Group B: The start (1982), the regulations and the fall (1986)

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Group B was a set of regulations in rallying from 1982 to 1986 that replaced the Group 4 and Group 5 rules. The era of Group B is infamous for the lack of control about car development, fatal accidents of drivers and absence of crowd control during events (spectators used to touch the cars and lose their fingers).

How Group B started

It was the end of the 1970s and the FISA (Fédération Internationale du Sport Automobile) invited the BPICA, an organisation which represented the interests of car manufacturers in motorsport, to help negotiate for new regulations in the World Rally Championship. The main idea was for there to be less regulations and more freedom and to accomplish this an overhaul of the current rule book was necessary. The outcome was that all of the road car based racing categories would be regrouped into a total of three groups: Group A, Group B and Group C. The FISA added a fourth category, Group N, at the last moment but the manufacturers had near zero interest in it at the time. The new regulations were set to go into effect on January 1st, 1982.

Group B: The start (1982), the regulations and the fall (1986)
1984 Audi Quattro

The main idea of Group B was to help lure more car manufacturers into motorsport by bringing down the costs and promising quicker car development. To enter, a manufacturer only had to build 200 homologation cars in the span of 12 months, instead of the 400 required by the preceding Group 4. This greatly reduced the cost for manufacturers but promised greater performance. In May 1981, some details of Group B were still not confirmed, casting doubt if there would be enough cars for the Group B debut which was 7 months away. Therefore it was decided that for the 1982 season previous Group 2 and Group 4 cars would be allowed to compete to give manufacturers time to develop cars for the new regulations while also competing at the same time. FISA mandated that for the 1983 season manufacturers would have to run Group B homologated cars to be able to score points. Some manufacturers were still not willing to embrace the new regulations and invest money into Group B without a guarantee that FISA would not change the regulations again. FISA then added a 5-year clause which meant that the regulations would not change until at least the end of the 1987 season and that Group B could not be cancelled with a shorter than 2-year notice.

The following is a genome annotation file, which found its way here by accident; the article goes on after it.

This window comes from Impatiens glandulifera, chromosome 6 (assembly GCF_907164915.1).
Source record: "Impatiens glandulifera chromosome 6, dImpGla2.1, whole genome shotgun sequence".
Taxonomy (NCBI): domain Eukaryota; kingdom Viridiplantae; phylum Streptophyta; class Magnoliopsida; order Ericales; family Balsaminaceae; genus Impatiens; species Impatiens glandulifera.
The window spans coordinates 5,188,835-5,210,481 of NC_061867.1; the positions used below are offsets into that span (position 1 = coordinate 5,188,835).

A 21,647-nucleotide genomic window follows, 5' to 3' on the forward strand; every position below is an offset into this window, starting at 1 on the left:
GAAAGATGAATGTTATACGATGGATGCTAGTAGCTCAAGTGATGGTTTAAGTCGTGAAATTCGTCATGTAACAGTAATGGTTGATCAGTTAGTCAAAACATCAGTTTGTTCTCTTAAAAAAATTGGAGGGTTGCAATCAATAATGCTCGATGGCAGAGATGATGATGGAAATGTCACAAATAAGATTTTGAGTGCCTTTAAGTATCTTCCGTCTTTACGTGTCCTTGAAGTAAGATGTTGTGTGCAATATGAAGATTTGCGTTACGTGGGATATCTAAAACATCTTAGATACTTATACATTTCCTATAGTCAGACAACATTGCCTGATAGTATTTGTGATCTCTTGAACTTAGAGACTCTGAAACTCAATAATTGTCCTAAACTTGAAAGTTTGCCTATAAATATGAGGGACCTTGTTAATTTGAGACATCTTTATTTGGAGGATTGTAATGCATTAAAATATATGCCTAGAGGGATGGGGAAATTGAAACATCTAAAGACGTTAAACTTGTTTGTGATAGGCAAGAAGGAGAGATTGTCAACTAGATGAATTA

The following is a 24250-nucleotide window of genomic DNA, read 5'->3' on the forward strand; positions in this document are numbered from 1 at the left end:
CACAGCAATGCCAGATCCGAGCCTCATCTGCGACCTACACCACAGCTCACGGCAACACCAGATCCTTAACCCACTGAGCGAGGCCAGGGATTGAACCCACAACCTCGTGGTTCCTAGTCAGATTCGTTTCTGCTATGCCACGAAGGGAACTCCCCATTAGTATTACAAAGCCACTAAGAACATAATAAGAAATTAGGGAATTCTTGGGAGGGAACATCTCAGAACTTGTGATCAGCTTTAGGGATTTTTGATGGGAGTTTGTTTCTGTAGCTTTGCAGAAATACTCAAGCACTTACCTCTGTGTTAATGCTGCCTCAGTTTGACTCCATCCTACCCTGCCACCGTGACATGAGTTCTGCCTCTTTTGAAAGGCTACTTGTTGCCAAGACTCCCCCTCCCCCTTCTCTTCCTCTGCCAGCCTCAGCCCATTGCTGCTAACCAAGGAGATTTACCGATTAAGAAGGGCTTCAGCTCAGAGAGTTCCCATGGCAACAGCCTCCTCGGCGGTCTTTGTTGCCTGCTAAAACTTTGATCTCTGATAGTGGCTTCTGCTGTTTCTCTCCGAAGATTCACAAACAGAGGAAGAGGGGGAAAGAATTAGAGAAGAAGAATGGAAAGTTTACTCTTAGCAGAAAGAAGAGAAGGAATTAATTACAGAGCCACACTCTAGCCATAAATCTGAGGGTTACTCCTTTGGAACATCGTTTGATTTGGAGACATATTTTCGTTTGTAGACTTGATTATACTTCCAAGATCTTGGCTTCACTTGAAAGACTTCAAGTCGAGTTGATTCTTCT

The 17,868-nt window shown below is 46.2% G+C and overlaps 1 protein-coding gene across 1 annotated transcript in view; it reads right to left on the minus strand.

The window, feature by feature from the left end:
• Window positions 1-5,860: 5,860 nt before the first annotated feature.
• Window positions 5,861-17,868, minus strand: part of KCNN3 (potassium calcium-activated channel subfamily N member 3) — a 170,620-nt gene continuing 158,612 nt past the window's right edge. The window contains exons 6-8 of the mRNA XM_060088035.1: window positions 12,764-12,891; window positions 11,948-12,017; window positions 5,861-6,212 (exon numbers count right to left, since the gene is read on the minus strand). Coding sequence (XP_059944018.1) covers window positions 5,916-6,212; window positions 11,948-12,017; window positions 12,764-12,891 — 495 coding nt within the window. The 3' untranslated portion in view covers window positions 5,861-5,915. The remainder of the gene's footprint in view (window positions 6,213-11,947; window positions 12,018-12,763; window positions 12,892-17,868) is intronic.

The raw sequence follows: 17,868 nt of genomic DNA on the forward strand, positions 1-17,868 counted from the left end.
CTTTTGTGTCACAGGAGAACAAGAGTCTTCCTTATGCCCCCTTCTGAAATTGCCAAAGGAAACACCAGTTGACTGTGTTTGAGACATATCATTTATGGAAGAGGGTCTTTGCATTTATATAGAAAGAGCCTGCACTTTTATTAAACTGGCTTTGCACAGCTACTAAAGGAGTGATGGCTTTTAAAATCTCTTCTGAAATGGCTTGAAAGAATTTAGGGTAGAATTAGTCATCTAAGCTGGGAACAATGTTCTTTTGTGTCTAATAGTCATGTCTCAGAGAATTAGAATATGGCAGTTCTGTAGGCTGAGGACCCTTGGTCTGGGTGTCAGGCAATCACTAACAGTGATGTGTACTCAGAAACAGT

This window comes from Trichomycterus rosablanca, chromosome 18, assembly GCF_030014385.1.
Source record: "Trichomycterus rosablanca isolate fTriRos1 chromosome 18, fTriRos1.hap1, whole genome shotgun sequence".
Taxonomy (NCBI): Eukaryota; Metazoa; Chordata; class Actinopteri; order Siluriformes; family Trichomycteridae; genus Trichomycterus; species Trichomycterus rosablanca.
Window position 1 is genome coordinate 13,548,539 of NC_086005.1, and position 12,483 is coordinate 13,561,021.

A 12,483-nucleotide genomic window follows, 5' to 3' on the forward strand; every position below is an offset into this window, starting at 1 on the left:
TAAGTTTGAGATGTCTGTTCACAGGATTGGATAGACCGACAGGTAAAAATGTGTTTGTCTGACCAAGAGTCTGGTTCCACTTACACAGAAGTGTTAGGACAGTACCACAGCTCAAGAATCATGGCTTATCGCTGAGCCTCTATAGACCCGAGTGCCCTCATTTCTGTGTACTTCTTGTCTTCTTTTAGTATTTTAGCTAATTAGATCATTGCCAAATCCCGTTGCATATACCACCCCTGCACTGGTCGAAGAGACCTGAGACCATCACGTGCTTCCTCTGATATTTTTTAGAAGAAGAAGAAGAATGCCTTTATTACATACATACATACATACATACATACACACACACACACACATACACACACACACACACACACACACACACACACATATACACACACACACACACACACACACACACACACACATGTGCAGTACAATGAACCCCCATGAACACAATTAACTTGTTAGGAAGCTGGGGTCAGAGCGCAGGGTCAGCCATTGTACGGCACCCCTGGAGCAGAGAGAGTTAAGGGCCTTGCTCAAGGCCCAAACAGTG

The Group B cars before the start of Tour de Corse
The Group B cars before the start of Tour de Corse

The regulations

There weren’t many rules for the cars – apart from basic safety requirements the cars only had to have the following:

  • The car had to have two front seats side by side.
  • The car could not have an open roof.
  • A minimum race weight calculated by engine displacement and forced induction factor.
  • A maximum tire width calculated by engine displacement and forced induction factor.
Anatomy of the Peugeot 205 Turbo 16
Anatomy of the Peugeot 205 Turbo 16

The FISA mandated that cars with a turbo or supercharger would get a multiplication factor of 1.4 to calculate their final engine displacement. That meant that a car with a turbocharged 1397cc engine would actually get an engine displacement figure of 1956cc. That final figure would then be used to determine the minimum race weight and maximum tire width for a car.

The Group B cars before the start of Tour de Corse
The Group B cars before the start of Tour de Corse

For a car to be accepted into the B category the manufacturers had to build at least 200 road going versions of the car in a 12 month period and the cars would then be counted by a FISA official. It is thought that some manufacturers tricked the officials into counting a single car twice.

The fall of Group B